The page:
Booking a Flight? Find Out Which Airlines Are Best For Family Travel

Under guidelines from the Transportation Department, these airlines have begun free family seating for those traveling with children.

Two little girls on an airplane

Images By Tang Ming Tung / Getty

Traveling with children is hard enough with all the unknowns that can occur, but one thing that should be given is a reasonable accommodation for families flying with minor children.

Unfortunately, the majority of U.S.-based airlines make little to no provisions for families flying with minors which oftentimes leaves passengers scrambling at the last minute, or even on board to find reasonable seating close to their children.

With everything being shared on the internet these days, there have been several viral posts with passengers sharing how they've been "inconvenienced" by a family wanting to sit together. Some have even flat-out said no, not wanting to exchange their window seat for a middle seat, for example. One poster asked, "Why were you so eager to sit next to a stranger’s toddler daughter?"

Government Steps in To Help Families

Whatever side of the plane aisle you sit on, we can all agree airlines should have policies in place to ensure parents aren't separated from their young children when booking tickets together. While the Department of Transportation (DOT) has issued guidance recommending airlines change their policy to allow for incidents such as these to stop occurring; only a few airlines have changed their customer service plans to comply with the new guidelines.

The guidelines that were released by the Department of Transportation's Office of Aviation Consumer Protection (OACP) state:

"The Department has determined that it is appropriate for each U.S. airline providing scheduled passenger service to have and implement a policy that enables a child, who is age 13 or under on the date an applicable flight is scheduled to occur, to be seated in a seat adjacent to the seat of an adult family member or other accompanying adult over the age of 13, to the maximum extent practicable and at no additional cost."

The Department has taken it a step further by providing an online chart showing families which airlines have guaranteed parents receive "fee-free" seating next to their young children. In order for an airline to get that green checkmark from the DOT, they need to guarantee children ages 13 and younger can sit with their parents for free if seats are available when they book. The airline also has to include that guarantee in its customer service plan.

Which Airlines Allow Families to Sit Together For Free?

Although it has been a few months since the DOT released its guidelines, the majority of U.S. airlines have failed to update their customer service plans to provide fee-free seating for families. In fact, only three airlines meet the standards for the green checkmark.

Ahead of making summer travel plans, here are some of the airlines you should look into if traveling with children 14 and younger.

  • American Airlines: According to American Airlines updated customer service plan, "Our goal is to have families seated together. We guarantee children 14 and under will be seated adjacent to an accompanying adult at no additional cost, including Basic Economy fares." There are a few requirements such as being on the same reservation and the aircraft being large enough to accommodate adjacent seating, but the end of their policy reads "If these conditions aren't met, we will still try to seat children adjacent to an accompanying adult."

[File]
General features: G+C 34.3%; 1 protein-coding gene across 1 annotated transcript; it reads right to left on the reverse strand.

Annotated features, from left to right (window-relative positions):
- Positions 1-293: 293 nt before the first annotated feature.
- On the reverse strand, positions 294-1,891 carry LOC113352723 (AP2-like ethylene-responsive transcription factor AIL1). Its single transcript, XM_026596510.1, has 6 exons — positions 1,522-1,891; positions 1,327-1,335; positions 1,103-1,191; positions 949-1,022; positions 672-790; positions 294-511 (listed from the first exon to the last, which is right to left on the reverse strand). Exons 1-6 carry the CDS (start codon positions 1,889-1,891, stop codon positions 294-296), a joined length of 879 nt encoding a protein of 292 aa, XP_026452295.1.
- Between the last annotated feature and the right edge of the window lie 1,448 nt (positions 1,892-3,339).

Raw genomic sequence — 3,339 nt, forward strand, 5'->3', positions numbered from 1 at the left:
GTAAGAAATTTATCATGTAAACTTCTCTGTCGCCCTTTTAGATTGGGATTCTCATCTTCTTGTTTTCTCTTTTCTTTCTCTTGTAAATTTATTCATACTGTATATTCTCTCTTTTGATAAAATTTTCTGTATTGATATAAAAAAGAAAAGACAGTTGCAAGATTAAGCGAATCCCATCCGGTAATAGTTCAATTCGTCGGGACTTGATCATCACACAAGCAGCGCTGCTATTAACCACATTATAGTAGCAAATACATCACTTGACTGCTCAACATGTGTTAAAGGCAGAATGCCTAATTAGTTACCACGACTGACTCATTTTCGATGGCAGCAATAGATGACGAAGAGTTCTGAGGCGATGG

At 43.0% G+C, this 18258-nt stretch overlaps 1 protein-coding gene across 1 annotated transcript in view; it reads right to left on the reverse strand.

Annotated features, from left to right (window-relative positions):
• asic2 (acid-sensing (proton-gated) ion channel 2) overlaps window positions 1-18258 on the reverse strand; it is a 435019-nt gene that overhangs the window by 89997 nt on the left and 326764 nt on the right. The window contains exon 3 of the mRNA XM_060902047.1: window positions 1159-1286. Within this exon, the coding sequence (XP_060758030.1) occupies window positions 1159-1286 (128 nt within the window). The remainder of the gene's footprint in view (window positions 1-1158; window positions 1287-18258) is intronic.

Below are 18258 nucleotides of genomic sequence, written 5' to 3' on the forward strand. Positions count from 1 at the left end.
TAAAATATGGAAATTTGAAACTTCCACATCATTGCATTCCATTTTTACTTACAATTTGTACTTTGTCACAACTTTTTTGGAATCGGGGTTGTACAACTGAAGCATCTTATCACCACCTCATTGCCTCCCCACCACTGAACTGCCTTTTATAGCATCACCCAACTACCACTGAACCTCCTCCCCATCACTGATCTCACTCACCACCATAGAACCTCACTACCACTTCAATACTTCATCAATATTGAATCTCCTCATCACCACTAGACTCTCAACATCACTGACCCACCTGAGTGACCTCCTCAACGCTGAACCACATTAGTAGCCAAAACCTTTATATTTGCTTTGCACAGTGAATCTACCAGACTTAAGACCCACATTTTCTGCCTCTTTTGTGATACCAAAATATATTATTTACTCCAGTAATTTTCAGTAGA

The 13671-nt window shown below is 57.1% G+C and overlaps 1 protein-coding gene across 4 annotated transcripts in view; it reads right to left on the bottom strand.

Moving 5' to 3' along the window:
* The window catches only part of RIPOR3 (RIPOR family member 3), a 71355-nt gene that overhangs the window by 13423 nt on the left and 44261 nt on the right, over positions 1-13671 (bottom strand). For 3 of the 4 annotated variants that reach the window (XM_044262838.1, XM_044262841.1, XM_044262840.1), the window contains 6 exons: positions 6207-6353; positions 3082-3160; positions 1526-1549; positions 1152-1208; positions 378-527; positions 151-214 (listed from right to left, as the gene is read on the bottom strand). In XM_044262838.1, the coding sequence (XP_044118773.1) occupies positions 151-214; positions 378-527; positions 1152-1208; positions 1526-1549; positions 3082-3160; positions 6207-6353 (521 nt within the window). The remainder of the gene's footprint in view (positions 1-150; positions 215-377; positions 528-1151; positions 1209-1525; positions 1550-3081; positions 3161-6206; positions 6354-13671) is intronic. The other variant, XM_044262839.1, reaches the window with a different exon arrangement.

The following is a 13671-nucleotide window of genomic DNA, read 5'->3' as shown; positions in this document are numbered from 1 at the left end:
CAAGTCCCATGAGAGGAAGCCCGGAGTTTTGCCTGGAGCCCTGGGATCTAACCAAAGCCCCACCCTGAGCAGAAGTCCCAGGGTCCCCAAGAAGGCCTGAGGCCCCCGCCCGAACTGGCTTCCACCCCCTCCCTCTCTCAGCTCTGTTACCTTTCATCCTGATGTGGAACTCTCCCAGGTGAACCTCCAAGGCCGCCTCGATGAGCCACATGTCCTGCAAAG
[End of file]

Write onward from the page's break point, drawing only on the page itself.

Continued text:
• Alaska Airlines: Similar to American Airlines, Alaska's policy guarantees "that children 13 and under will be seated next to at least one accompanying adult at no additional cost, including for Saver fares". The policy goes on to state that their programming is automatically designed to detect passengers under the age of 13 and will assign children seats next to an accompanying adult within the same party. Seats are assigned within 26 hours of a flight's scheduled departure and Alaska encourages passengers to contact customer service or an airport agent to review available seating options for families.
  • Frontier Airlines: Frontier may get a lot of flack for being a "budget airline" but they are amongst the three airlines that have guaranteed fee-free seating for families. The policy states that while you may not receive a seat assignment upon booking, you will have one "no later than the day before the scheduled departure of the flight."
  • United Airlines: While United Airlines' family seating policy doesn't meet all of the requirements to get a green check on the Department of Transportation's chart, they do have a newly released family seating policy in place. The new seat map technology "dynamically finds available adjacent seats at the time of booking. The online seat engine first reviews all available free Economy seats and then opens complimentary upgrades to available Preferred Seats, if needed," the airline shared in a news release. It also states, "In instances when adjacent seats are not available prior to travel...United's new policy also lets customers switch for free to a flight to the same destination with adjacent seat availability in the same cabin."

As of the date of publication, Delta Air Lines, Southwest Airlines, Allegiant Air, Hawaiian Airlines, JetBlue Airways, and Spirit Airlines have not agreed to guarantee fee-free seating for families. According to a recent report from Forbes, it'll cost parents anywhere from $10-$50 to book a seat next to their child—depending on the airline.

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